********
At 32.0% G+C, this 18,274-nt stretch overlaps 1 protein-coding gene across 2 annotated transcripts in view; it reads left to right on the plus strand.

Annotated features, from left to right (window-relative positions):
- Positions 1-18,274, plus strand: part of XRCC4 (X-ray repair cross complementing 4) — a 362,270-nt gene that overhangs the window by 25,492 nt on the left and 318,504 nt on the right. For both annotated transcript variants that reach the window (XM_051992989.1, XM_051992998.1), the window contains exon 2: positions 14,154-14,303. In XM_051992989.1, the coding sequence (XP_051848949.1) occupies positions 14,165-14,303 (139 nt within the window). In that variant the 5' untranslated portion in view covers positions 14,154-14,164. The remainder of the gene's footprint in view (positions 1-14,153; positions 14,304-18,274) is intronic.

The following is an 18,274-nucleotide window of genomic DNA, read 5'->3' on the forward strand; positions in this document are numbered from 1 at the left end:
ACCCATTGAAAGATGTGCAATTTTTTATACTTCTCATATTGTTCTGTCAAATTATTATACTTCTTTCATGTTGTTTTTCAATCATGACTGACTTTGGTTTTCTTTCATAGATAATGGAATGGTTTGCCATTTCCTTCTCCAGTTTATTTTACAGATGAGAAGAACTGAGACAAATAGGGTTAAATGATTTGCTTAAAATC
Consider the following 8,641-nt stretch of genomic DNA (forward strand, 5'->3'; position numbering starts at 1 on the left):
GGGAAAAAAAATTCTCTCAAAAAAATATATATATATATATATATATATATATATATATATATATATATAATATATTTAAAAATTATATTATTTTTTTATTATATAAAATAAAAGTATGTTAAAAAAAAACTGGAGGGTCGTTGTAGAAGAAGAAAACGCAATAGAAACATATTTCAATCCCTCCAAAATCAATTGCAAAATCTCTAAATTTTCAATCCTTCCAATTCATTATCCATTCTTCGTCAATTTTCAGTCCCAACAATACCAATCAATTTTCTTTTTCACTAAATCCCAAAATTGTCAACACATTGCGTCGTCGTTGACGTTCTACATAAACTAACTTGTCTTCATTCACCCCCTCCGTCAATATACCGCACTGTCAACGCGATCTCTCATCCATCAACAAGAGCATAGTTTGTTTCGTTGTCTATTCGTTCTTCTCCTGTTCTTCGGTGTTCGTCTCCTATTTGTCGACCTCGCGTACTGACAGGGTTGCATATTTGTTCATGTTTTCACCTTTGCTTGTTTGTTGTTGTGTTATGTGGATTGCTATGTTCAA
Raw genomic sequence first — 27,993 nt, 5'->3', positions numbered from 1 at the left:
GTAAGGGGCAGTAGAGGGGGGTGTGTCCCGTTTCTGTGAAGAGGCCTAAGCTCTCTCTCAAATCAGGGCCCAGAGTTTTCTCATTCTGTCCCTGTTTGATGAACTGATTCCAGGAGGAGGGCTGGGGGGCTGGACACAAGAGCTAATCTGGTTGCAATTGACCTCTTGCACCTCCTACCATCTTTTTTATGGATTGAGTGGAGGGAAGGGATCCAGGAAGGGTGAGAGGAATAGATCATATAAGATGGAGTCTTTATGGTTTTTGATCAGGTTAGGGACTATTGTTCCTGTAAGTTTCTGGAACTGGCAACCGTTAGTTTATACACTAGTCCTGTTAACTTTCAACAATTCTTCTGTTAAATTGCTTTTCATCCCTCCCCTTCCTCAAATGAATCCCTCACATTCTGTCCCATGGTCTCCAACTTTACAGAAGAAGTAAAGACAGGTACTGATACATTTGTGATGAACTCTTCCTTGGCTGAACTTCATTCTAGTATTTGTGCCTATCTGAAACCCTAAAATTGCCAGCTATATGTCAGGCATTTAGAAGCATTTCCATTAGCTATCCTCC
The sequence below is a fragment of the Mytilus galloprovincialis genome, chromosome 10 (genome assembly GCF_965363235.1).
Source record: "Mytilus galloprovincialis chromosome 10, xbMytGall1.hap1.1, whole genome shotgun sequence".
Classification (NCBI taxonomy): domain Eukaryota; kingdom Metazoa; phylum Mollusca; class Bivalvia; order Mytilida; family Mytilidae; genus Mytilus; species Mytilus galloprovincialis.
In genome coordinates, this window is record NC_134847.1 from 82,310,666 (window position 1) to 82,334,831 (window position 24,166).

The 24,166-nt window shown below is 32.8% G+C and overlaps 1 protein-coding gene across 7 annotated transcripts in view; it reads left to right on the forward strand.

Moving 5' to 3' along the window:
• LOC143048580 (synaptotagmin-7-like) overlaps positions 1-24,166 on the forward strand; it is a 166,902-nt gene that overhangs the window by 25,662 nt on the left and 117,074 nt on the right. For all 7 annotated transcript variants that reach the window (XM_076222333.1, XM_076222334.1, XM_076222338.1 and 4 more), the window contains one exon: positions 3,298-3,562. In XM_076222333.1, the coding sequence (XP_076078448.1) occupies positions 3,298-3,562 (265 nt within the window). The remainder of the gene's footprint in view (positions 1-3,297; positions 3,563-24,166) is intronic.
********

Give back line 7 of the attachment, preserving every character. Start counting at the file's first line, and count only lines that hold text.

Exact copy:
GGGAAAAAAAATTCTCTCAAAAAAATATATATATATATATATATATATATATATATATATATATATATAATATATTTAAAAATTATATTATTTTTTTATTATATAAAATAAAAGTATGTTAAAAAAAAACTGGAGGGTCGTTGTAGAAGAAGAAAACGCAATAGAAACATATTTCAATCCCTCCAAAATCAATTGCAAAATCTCTAAATTTTCAATCCTTCCAATTCATTATCCATTCTTCGTCAATTTTCAGTCCCAACAATACCAATCAATTTTCTTTTTCACTAAATCCCAAAATTGTCAACACATTGCGTCGTCGTTGACGTTCTACATAAACTAACTTGTCTTCATTCACCCCCTCCGTCAATATACCGCACTGTCAACGCGATCTCTCATCCATCAACAAGAGCATAGTTTGTTTCGTTGTCTATTCGTTCTTCTCCTGTTCTTCGGTGTTCGTCTCCTATTTGTCGACCTCGCGTACTGACAGGGTTGCATATTTGTTCATGTTTTCACCTTTGCTTGTTTGTTGTTGTGTTATGTGGATTGCTATGTTCAA